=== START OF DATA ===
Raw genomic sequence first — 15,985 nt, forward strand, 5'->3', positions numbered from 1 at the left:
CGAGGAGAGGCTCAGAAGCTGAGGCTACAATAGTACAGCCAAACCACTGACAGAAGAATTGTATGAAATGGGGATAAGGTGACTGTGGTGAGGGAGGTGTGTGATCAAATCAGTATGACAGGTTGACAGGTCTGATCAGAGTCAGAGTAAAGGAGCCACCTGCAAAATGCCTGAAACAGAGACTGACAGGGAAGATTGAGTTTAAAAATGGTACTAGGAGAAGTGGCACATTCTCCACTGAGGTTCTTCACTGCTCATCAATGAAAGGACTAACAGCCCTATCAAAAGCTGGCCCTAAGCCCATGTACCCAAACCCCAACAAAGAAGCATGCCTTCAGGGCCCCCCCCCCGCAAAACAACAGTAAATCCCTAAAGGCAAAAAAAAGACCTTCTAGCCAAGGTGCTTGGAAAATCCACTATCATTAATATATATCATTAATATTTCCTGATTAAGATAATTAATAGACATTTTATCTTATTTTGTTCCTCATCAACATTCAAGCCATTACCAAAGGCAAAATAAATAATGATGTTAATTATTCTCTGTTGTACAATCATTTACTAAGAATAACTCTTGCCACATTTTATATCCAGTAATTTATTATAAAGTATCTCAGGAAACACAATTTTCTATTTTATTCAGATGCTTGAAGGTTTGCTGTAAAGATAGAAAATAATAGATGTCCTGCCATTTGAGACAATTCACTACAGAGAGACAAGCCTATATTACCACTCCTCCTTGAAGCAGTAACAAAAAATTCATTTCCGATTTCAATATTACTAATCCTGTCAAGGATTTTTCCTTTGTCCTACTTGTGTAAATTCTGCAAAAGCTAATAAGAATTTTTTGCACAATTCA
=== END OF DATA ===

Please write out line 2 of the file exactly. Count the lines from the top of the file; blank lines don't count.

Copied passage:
CGAGGAGAGGCTCAGAAGCTGAGGCTACAATAGTACAGCCAAACCACTGACAGAAGAATTGTATGAAATGGGGATAAGGTGACTGTGGTGAGGGAGGTGTGTGATCAAATCAGTATGACAGGTTGACAGGTCTGATCAGAGTCAGAGTAAAGGAGCCACCTGCAAAATGCCTGAAACAGAGACTGACAGGGAAGATTGAGTTTAAAAATGGTACTAGGAGAAGTGGCACATTCTCCACTGAGGTTCTTCACTGCTCATCAATGAAAGGACTAACAGCCCTATCAAAAGCTGGCCCTAAGCCCATGTACCCAAACCCCAACAAAGAAGCATGCCTTCAGGGCCCCCCCCCCGCAAAACAACAGTAAATCCCTAAAGGCAAAAAAAAGACCTTCTAGCCAAGGTGCTTGGAAAATCCACTATCATTAATATATATCATTAATATTTCCTGATTAAGATAATTAATAGACATTTTATCTTATTTTGTTCCTCATCAACATTCAAGCCATTACCAAAGGCAAAATAAATAATGATGTTAATTATTCTCTGTTGTACAATCATTTACTAAGAATAACTCTTGCCACATTTTATATCCAGTAATTTATTATAAAGTATCTCAGGAAACACAATTTTCTATTTTATTCAGATGCTTGAAGGTTTGCTGTAAAGATAGAAAATAATAGATGTCCTGCCATTTGAGACAATTCACTACAGAGAGACAAGCCTATATTACCACTCCTCCTTGAAGCAGTAACAAAAAATTCATTTCCGATTTCAATATTACTAATCCTGTCAAGGATTTTTCCTTTGTCCTACTTGTGTAAATTCTGCAAAAGCTAATAAGAATTTTTTGCACAATTCA